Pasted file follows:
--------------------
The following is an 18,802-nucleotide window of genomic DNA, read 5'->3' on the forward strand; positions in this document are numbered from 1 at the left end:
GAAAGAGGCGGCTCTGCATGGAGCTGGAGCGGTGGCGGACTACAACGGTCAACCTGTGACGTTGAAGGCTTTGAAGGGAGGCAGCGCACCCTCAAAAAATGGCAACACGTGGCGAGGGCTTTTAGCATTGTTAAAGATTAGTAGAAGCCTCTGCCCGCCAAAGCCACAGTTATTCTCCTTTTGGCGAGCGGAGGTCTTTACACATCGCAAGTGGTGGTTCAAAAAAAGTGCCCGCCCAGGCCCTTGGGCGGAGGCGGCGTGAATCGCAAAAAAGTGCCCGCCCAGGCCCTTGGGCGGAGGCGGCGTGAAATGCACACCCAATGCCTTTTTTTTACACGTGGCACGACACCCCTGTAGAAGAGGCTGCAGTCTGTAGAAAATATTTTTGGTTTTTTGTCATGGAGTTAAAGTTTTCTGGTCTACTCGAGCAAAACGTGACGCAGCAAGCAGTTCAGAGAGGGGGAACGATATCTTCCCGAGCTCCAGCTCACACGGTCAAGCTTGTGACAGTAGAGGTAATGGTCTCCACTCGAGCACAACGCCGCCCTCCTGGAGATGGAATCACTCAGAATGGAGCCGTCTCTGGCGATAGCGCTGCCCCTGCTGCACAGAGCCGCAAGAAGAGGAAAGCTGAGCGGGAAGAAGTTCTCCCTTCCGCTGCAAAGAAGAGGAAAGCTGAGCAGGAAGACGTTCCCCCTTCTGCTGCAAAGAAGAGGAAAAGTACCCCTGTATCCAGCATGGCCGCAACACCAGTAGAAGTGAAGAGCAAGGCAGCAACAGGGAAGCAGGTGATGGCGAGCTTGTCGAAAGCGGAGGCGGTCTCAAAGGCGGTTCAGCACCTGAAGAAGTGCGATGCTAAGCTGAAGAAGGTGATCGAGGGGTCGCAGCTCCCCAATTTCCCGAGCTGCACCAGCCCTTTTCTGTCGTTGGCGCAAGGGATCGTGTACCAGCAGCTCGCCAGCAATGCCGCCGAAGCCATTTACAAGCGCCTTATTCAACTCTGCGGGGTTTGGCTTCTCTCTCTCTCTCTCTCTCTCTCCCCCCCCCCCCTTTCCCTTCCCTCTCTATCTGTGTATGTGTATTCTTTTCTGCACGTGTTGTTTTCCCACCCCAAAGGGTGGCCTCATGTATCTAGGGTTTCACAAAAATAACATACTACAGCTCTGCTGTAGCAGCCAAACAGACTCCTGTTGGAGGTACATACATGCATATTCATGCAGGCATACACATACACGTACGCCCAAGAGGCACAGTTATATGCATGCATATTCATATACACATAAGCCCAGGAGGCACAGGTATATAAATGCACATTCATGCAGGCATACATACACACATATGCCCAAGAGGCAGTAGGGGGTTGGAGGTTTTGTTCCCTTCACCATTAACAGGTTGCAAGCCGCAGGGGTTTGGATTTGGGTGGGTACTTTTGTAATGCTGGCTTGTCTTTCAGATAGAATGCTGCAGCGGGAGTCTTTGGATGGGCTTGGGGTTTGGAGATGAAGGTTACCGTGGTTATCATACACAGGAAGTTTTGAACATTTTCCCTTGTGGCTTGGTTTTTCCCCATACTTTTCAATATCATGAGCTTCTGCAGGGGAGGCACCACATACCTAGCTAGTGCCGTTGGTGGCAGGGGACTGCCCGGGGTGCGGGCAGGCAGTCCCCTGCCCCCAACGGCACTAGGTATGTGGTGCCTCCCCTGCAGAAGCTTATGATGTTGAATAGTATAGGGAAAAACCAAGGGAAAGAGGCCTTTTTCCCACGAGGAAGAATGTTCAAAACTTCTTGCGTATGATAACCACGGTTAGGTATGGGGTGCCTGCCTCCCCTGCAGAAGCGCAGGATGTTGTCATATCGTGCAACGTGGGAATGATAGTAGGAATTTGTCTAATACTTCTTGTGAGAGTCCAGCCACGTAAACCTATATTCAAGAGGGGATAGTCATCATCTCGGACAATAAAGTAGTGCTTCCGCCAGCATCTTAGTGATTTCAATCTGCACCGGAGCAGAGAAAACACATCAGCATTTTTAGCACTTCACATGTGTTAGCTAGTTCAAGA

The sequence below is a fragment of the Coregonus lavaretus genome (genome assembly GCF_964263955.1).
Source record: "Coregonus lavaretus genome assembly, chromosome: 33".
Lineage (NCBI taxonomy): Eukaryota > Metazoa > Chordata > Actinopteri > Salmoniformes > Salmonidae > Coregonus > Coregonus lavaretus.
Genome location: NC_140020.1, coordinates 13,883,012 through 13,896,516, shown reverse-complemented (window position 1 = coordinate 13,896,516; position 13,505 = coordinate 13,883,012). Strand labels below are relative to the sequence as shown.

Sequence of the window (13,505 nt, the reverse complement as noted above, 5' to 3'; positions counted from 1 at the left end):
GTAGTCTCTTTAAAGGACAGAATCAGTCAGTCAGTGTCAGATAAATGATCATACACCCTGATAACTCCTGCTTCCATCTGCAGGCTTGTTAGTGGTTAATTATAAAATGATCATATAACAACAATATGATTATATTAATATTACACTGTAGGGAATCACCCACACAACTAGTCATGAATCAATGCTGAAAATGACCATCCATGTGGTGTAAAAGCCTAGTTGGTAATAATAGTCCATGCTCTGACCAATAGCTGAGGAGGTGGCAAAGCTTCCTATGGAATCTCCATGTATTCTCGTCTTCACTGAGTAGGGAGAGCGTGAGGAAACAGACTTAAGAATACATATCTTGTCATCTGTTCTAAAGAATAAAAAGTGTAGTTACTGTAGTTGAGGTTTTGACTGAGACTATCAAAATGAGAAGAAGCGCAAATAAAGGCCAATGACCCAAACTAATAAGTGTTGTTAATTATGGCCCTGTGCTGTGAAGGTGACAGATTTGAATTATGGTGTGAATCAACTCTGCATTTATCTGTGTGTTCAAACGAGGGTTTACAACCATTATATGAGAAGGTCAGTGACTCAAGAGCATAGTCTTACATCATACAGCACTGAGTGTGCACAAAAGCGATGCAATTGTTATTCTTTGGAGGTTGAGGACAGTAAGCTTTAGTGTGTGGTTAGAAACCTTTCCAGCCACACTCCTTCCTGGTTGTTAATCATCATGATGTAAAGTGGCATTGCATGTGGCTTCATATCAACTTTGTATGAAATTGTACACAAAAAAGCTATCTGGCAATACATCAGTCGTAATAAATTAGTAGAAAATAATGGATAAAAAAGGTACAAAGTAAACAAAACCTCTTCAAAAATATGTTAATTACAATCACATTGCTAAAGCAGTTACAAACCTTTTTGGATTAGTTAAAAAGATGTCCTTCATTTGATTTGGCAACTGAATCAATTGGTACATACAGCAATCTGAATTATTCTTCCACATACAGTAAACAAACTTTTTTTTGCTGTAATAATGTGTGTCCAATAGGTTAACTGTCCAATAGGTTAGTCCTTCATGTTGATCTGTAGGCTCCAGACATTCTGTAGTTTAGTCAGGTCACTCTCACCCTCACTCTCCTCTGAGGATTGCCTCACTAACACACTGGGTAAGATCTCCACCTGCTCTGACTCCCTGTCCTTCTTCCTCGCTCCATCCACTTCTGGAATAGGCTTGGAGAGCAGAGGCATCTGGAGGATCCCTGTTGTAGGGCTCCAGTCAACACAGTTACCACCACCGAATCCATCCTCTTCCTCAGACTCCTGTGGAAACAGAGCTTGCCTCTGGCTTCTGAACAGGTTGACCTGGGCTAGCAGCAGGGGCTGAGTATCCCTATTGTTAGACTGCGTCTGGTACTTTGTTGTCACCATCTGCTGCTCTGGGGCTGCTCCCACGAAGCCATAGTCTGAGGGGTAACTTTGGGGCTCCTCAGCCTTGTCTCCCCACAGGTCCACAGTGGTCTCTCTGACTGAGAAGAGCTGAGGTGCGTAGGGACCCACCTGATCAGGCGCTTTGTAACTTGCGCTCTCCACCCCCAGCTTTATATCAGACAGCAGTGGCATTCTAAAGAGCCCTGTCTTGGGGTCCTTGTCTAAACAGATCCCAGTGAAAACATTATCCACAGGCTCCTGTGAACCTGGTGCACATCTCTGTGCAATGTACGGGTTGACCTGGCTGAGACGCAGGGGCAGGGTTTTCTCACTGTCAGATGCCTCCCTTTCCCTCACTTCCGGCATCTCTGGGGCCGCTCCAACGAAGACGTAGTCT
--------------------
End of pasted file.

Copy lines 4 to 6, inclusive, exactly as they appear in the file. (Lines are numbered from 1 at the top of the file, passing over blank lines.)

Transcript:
Source record: "Coregonus lavaretus genome assembly, chromosome: 33".
Lineage (NCBI taxonomy): Eukaryota > Metazoa > Chordata > Actinopteri > Salmoniformes > Salmonidae > Coregonus > Coregonus lavaretus.
Genome location: NC_140020.1, coordinates 13,883,012 through 13,896,516, shown reverse-complemented (window position 1 = coordinate 13,896,516; position 13,505 = coordinate 13,883,012). Strand labels below are relative to the sequence as shown.